Italian Torte with Pesto & Toasted Walnuts
Orange- & Herb Butter- Roasted Turkey
Lightly Scalloped Oyster Pie
Sweet Potato Casserole
Spinach & Goat Cheese Salad
Carolina Gold Rice Stuffing with Wild Mushrooms
Coconut Pecan Pie
- 1 (8-oz.) package cream cheese, softened
- 12 oz. goat cheese
- 1/2 lb. unsalted butter, softened
- Salt and pepper, to taste
- 1 cup basil pesto
- 1 cup sun-dried tomatoes in oil, drained and chopped, then measured
- 1/2 cup chopped toasted walnuts
Beat first three ingredients at medium speed with electric mixer until fluffy. Flavor to taste with salt and pepper.
Line a loaf pan with plastic wrap, leaving enough over edges to fold over bottom of torte. Layer one-third of the cheese mixture, one-third of the pesto, and one-third of the tomatoes. Repeat, ending with cheese mixture.
Cover with plastic wrap and refrigerate. When ready to serve, invert onto serving platter and sprinkle with walnuts.
- 1 10-18 lb. turkey, preferably fresh and thawed if frozen (thaw in refrigerator about three days, then let stand 15 minutes to take the chill off)
- Salt and pepper, to taste
- Paprika, to taste
- Herbes de Provence and/or poultry seasoning
- 1 3/4 cups butter, softened and divided
- 1/2 to 3/4 cup orange juice
- 1 recipe giblet gravy (recipe follows)
- Turkey neck and giblets
- 4 1/4 cups of water, divided
- 1/4 cup turkey drippings
- 1/4 cup all-purpose flour
- 2 cups giblet broth
- 1 tsp. Worcestershire sauce
- Salt and pepper
For the giblet gravy:
Preheat oven to 325ºF and place rack in lower third of oven.
Remove neck and giblets from turkey and set aside. Wash turkey inside and out with cold water, drain, and dry with paper towels. Seal the cavities with skewers and string. In a large roasting pan, place two four-foot-long strips of heavy aluminum foil in a cross-bar fashion. Spread one cup of the butter on the foil, then center the turkey on the foil and pour the orange juice over it.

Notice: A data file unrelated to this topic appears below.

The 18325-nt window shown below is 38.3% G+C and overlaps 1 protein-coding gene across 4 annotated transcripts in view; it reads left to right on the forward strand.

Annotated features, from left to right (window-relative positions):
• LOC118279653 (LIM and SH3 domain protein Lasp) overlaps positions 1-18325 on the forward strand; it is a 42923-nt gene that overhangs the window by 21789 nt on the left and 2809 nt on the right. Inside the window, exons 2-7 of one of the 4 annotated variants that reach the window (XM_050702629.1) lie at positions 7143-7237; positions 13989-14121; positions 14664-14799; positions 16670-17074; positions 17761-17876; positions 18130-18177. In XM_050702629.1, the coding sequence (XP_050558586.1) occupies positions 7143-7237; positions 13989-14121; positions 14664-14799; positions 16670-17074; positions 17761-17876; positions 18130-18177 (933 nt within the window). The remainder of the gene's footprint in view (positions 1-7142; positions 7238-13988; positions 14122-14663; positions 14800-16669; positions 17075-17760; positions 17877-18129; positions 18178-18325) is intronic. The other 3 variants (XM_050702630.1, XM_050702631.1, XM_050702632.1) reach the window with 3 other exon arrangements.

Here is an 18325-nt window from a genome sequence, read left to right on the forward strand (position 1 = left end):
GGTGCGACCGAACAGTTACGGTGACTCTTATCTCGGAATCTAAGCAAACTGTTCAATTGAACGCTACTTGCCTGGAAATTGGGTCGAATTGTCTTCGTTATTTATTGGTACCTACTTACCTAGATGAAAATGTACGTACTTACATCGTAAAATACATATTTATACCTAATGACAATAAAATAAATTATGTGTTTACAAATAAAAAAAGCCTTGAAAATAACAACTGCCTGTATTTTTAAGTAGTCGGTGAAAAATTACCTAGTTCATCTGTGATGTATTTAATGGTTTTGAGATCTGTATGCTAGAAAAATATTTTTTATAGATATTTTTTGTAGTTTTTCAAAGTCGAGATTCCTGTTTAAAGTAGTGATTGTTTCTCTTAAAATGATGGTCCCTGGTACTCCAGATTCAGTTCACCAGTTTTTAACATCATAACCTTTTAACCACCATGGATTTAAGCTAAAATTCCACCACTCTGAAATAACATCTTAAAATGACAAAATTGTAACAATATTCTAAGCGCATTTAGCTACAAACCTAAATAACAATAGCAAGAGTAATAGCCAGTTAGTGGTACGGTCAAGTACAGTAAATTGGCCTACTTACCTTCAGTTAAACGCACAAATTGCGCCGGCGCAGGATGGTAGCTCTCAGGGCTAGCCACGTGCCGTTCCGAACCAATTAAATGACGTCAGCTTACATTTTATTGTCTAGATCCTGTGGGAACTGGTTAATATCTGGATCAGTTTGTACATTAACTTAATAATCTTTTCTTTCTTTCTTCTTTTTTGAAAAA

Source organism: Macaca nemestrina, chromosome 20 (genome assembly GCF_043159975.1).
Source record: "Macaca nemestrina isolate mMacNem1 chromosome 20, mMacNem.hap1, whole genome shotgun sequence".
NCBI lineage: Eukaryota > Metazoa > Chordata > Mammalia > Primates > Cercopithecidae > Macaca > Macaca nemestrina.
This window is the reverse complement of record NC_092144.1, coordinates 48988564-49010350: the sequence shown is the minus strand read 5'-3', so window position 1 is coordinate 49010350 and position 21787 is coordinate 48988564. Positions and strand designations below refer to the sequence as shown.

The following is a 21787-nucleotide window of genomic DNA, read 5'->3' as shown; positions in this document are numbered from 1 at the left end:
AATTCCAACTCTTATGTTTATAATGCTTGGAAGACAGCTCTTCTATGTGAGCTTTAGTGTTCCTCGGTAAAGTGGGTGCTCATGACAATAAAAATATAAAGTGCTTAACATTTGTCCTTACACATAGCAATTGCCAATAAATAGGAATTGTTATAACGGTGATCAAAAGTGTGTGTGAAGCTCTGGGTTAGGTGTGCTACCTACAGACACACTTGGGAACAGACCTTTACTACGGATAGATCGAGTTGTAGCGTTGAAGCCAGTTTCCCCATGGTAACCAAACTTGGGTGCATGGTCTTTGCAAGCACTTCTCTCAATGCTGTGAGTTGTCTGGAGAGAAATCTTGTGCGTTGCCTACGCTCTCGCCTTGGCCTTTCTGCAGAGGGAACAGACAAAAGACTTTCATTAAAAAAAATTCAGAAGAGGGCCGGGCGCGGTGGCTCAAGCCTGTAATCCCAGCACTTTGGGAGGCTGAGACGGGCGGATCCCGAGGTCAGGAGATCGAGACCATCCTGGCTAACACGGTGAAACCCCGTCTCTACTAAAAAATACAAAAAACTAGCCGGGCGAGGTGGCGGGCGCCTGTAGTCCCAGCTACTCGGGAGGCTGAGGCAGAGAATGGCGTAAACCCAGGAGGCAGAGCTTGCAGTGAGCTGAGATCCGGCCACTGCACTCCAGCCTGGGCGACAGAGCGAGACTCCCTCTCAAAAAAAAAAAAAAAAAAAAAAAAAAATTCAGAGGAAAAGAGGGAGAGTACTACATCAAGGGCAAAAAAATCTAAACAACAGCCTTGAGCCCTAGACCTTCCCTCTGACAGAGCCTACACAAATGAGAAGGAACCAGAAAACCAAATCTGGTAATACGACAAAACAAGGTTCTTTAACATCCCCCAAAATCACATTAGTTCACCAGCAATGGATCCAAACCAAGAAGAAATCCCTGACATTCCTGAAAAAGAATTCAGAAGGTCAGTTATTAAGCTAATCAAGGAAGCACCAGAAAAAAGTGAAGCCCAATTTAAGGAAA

Spread the rest of the butter on the turkey and under the skin (run fingers between skin and meat to loosen skin from breast, legs, and thighs, being careful not to pierce skin). Sprinkle with seasonings. Shape foil into a tent over the turkey and seal edges to keep butter in. Baste every 20 minutes and remove foil from the top to allow further browning the last hour. Roast for three to three and a half hours or until thermometer in the thickest part of the thigh (not the bone) registers 170ºF.
Carve and serve with giblet gravy.
Chef’s Note: I sometimes soften a stick of butter, cream with herbes de Provence, freeze, then slice thin and stuff under the skin of the turkey.
For the giblet gravy:
Simmer neck and giblets in four cups of water for one hour. Strain and reserve broth. Remove giblets, chop, and set aside. In a saucepan, combine turkey drippings, flour, Worcestershire, salt and pepper, and remaining 1/4 cup of water. Gradually add broth, stirring over medium to low heat until gravy thickens.
- 2 Tbs. grated onion (preferably Vidalia or other sweet onion)
- 2 cloves garlic, minced
- 1 Tbs. butter or extra-virgin olive oil (for sautéing)
- 1 to 11/2 cups cracker crumbs (Escort or Town Crackers suggested)
- Two pints single select fresh oysters, drained, reserving 1/2 cup of the liquor, then rinsed
- 1/2 to 3/4 stick of light butter, cut into thin slices
- Fresh ground pepper
- Garlic salt
- Celery salt
- 1 Tbs. Worcestershire sauce
- 1/3 cup reserved oyster liquor
- 1/2 cup low-fat milk
- 1/2 cup fat-free half and half
- 1 large egg
- 1 egg white
Preheat oven to 350ºF. Use canola oil cooking spray or butter to lightly grease the bottom of a large casserole dish.
Saute garlic and onions in one tablespoon of butter, margarine, or extra-virgin olive oil. Set aside.